• Engineering ethics principles – Protect the public safety, health, and welfare. – Perform duties only in area of competence. – Be truthful and objective. – Behave in an honorable and dignified manner. – Continue learning to sharpen technical skill. – Provide honest hard work to employer or client. – Inform the proper authorities of harmful,

    dangerous, or illegal actives.

  • Engineering Codes of Ethics

    • Engineering ethics principles (continued) – Be involved with civic and community affairs. – Protect the environment (not all codes). – Do not accept bribes, or gifts that would

    interfere with engineering judgment. – Protect confidential information of employer or

    client. – Avoid conflicts of interest.

  • Roles of Codes

    • Shared Standards

    • Positive Support to Act Ethically

    • Guidance Concerning Obligations

    • Motivation to do the right thing

    • Education to help with making hard decisions

    • Deterrence and Discipline

    • Maintenance of Professional Image

  • Ethical Aspects of Engineering Practice to the Public: • Public Safety and Welfare • Expert Information on Public Issues: Whistle-blowing Volunteering

    to the Client: • Disclosure of Design Errors • Confidentiality • Adherence to Codes • Monitoring of Sub-Contractors

    to the Profession: • Recruiting/Service the Public Institutions for the

    public good • Participation in Professional Societies

    Conflict of Interest: • Occurs whenever an engineer is in a position to

    make a decision that can result in his/her personal gain.

    • Disclosure of Potential Conflict of Interest • Competition with Former Employer • Employers Related Private Consultation After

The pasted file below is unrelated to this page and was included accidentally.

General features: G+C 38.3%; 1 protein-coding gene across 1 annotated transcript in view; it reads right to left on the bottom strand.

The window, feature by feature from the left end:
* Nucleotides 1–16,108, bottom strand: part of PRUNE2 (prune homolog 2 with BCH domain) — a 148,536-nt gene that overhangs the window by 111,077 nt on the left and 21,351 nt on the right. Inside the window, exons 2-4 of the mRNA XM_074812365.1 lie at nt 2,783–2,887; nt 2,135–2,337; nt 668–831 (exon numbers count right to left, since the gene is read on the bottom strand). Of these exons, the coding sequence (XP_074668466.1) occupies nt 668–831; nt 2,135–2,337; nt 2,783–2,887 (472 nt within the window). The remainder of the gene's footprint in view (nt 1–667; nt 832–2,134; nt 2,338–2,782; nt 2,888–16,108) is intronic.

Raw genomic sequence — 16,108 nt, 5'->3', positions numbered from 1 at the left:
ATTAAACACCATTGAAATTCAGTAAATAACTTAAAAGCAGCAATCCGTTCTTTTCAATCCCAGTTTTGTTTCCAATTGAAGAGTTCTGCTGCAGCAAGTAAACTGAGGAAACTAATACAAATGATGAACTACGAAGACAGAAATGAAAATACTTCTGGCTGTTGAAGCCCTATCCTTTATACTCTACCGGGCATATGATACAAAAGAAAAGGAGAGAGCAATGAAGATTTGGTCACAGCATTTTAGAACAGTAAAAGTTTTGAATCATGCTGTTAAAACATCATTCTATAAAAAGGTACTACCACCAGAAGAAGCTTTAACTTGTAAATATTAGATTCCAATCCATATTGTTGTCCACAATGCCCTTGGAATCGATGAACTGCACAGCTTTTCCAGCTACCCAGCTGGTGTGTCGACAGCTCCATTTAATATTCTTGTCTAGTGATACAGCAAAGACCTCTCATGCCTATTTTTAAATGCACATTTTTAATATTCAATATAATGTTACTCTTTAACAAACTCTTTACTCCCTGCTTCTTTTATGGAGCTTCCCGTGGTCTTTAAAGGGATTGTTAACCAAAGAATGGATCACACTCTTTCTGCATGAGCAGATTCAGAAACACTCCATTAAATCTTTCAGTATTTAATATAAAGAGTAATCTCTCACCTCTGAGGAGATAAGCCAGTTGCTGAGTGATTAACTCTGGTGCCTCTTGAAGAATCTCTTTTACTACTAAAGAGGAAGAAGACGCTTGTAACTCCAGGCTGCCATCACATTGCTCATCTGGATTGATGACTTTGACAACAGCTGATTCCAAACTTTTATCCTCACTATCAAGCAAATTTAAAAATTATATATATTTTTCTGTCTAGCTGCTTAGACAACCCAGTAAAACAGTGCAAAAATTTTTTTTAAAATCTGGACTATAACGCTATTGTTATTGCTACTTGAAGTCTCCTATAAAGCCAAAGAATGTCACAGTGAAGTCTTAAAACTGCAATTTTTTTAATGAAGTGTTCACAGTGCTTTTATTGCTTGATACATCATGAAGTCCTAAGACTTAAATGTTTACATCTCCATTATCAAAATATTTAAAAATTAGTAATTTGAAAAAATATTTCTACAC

Public Employment

    Fair Trade Practices: • Intellectual Property Rights • Criticism of Competitors Competence • Inflated Claims in Advertising • Shared Credit • Maintaining Professional Standards • Letters of Recommendation • Signing off on Drawings

  • Why should you follow a code of


  • The Reality Is …

    • You will be faced will ethical dilemmas • They will have serious consequences, either now

    or in the future • If you do the right thing it may go unnoticed,

    but… • If you don’t, your job/career/company/family may

    be hurt, along with innocent customers, users, or other people

  • 1. Who will be affected by my decision?

    2. What general rules or principles underlie my decision? Are you handling similar matters consistently?

    3. What are the implications of my decision for the University, Company and the public?

    4. What does my decision say about my values? (We all know people who say one thing & do another.)

    5. One can be unethical without breaking the law.

    6. What is right, what is fair and what is in your best interest may not be the same. Put your bias aside.

    Ethical Decision Making

  • Cell Phone Break One minute text message break

  • A Code of Engineering

    Ethics aids you in your quest to

    be ethical in your profession.

  • Engineering Codes of Ethics Different disciplines have their own variants of Engineering Codes of Ethics that are similar but not identical across the entire profession. • National Society of Professional Engineers (NSPE) • American Institute of Chemical Engineers (AIChE) • American Society of Civil Engineers (ASCE) • American Society of Mechanical Engineers (ASME) • Society of Manufacturing Engineers (SME) • IEEE code of ethics (IEEE) • Association for Computing Machinery (ACM)

  • Similarities in Structure Codes follow the same basic format: • Preamble: An opening summary laying out